Suzanne Fields / June 17, 2011

Return of Bad Times for the Jews

In the wake of the celebrated Weiner roast, Jewish jokes are in. The congressman’s surname doesn’t help. Some of our funniest comedians are Jews, in a long line stretching from the Borscht Belt through vaudeville to Hollywood. Jews love to laugh at themselves. They aren’t so happy when others laugh at them. They see the Weiner episode, for an example, as another “good Jewish boy makes a fool of himself.”

So it wasn’t a good week for Jews. They also take it personally that San Francisco and Santa Monica will vote this fall whether to ban circumcision, the ritual based on the Biblical covenant between God and Abraham.

In the wake of the celebrated Weiner roast, Jewish jokes are in. The congressman’s surname doesn’t help. Some of our funniest comedians are Jews, in a long line stretching from the Borscht Belt through vaudeville to Hollywood. Jews love to laugh at themselves. They aren’t so happy when others laugh at them. They see the Weiner episode, for an example, as another “good Jewish boy makes a fool of himself.”

So it wasn’t a good week for Jews. They also take it personally that San Francisco and Santa Monica will vote this fall whether to ban circumcision, the ritual based on the Biblical covenant between God and Abraham.

The bizarre California referenda are widely expected to fail, and more serious than a good joke is the decision by Yale University to kill an important scholarly institute, the Yale Initiative for the Interdisciplinary Study of Anti-Semitism. The institute is a unique place to examine the changing manifestations of the ancient hatred of Jews. The closing of the institute comes just as Hamas, the terrorist organization, appeals to world sympathy with arguments rooted in anti-Semitism, camouflaged (badly) as legitimate political rhetoric.

Yale claims its reasons to close the institute are purely academic, that its faculty lacks “creative energy” and the learned papers they produce don’t get the attention of “top-tier journals in behavioral science, comparative politics, or history,” but that may merely show how much the institute is needed.

Yale’s actual reasons are more blatant. The institute displays the political incorrectness that the politically correct campus simply cannot abide – the spirit of such free inquiry, to speak truth to liars, is absolutely taboo.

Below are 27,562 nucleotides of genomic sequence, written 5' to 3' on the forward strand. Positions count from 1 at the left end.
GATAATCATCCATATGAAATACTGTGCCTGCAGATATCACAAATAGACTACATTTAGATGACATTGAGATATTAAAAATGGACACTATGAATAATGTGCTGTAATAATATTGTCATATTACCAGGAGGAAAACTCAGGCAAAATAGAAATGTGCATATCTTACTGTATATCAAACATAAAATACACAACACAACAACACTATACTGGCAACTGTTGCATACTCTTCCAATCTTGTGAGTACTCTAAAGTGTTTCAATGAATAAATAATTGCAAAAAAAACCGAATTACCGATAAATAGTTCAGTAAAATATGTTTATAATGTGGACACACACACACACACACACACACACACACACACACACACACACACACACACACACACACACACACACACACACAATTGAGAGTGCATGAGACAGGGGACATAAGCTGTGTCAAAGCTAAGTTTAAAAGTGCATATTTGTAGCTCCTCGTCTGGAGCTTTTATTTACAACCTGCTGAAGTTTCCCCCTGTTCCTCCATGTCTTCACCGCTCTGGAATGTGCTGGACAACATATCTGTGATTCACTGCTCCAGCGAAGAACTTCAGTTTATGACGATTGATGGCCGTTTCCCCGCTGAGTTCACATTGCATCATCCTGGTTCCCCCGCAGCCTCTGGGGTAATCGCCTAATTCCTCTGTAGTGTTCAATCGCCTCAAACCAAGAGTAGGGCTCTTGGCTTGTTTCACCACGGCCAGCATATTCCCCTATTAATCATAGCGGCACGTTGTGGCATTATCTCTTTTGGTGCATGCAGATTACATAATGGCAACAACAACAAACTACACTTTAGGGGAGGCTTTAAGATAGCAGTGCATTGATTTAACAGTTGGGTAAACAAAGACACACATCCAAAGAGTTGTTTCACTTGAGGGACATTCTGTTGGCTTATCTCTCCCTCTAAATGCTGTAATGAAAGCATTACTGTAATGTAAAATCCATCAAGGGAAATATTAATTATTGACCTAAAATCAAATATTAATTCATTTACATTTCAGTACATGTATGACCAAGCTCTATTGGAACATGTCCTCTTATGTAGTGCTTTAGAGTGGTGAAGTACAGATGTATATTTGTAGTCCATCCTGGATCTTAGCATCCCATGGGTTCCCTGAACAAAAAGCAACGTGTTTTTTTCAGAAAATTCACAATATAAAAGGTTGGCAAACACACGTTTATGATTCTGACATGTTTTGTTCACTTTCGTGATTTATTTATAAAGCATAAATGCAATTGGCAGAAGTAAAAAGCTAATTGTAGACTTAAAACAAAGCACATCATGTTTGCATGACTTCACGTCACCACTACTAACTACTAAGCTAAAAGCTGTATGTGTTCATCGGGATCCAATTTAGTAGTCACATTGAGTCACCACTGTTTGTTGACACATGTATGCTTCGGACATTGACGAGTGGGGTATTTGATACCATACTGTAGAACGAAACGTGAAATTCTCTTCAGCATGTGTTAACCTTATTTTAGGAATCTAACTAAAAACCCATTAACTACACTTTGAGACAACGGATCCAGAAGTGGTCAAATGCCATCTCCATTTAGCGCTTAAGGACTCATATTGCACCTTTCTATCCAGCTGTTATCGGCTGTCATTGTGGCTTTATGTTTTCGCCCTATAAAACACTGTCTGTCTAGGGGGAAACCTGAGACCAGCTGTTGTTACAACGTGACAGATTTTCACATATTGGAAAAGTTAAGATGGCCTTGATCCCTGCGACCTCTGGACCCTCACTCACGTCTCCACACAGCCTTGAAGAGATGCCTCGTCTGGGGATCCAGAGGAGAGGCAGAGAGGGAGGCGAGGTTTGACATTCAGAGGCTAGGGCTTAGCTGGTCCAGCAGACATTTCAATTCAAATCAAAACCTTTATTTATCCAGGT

At a conference titled “Global Antisemitism: A Crisis of Modernity,” sponsored by the institute last year, scholars addressed the growth of virulent anti-Semitism in the Middle East today, noting its origins in European anti-Semitism of the 1930s. They demonstrated how Muslims reprise images and accusations beloved by the Nazis – that Jews control the world, kill Christian children for their blood and spread disease.

The Palestinian Liberation Organization’s representative in the United States afterward accused Yale of demonizing Arabs. Bloggers joined with certain Yale students and even some professors, and Yale administrators caved. They accused the institute of “being too critical of the Arab and Iranian anti-Semitism and of being racist and right-wing,” as described by Walter Reich, former director of the US. Holocaust Museum and a member of the institute’s international board of directors, in The Washington Post.

Bassam Tibi, an institute scholar and a speaker at the conference that so upset the Yale administration, observes how Hamas specifically draws on the Islamization of anti-Semitism, calling for the eradication of the Jews, rendering the so-called peace process impossible. Such ideas are unpleasant, but demand debate.

Peter Berman, a scholar in anti-Semitism, recounted at a recent Hudson Institute seminar how Islamist anti-Zionism draws on Islamic traditions and recycled 20th century European ideas, which makes the subject difficult for many Europeans to confront.

“Feeling guilty about their own colonial past, about the racism of the European past, all of these issues have in effect disarmed the Europeans intellectually in regard to dealing with the Islamist movement as a doctrine of its own,” he said. He sees a similar problem in America, linking anti-Zionism with European anti-Semitism.

It’s easy for professors and other intellectuals to talk about the anti-Semitic roots of the Holocaust, because that’s in the past and it’s history, however unpleasant. Talking about the past requires no courage at all – it’s in the book. But watching an ancient hatred rise as virulent as ever from the ashes of wars in Europe and the Middle East is something too hot for mere professors to handle.

Hamas calls in its charter for the elimination Israel. Paul Berman cites Article 7 of the charter, which quotes the Prophet Muhammad as calling the killing of Jews a religious duty. Berman reminds us that history teaches that political movements proclaiming the intention to kill Jews follow through. Hamas invokes the Protocols of the Learned Elders of Zion, dismissed as an ugly fraud by the civilized world but regarded as fact in parts of the Middle East.

Anti-Semitism can be crude, vulgar and immediately transparent to the observant eye, but it often gets a pass in lofty discussions with appeals to “idealism” in intellectual circles on the left. The Yale administrators succumbed to academic righteousness to kill an institute founded to study a pernicious and resurgent cult of bigotry.

“There is no heart so warm,” the scholar Irving Howe once observed, “that it doesn’t have a cold spot for the Jews.”

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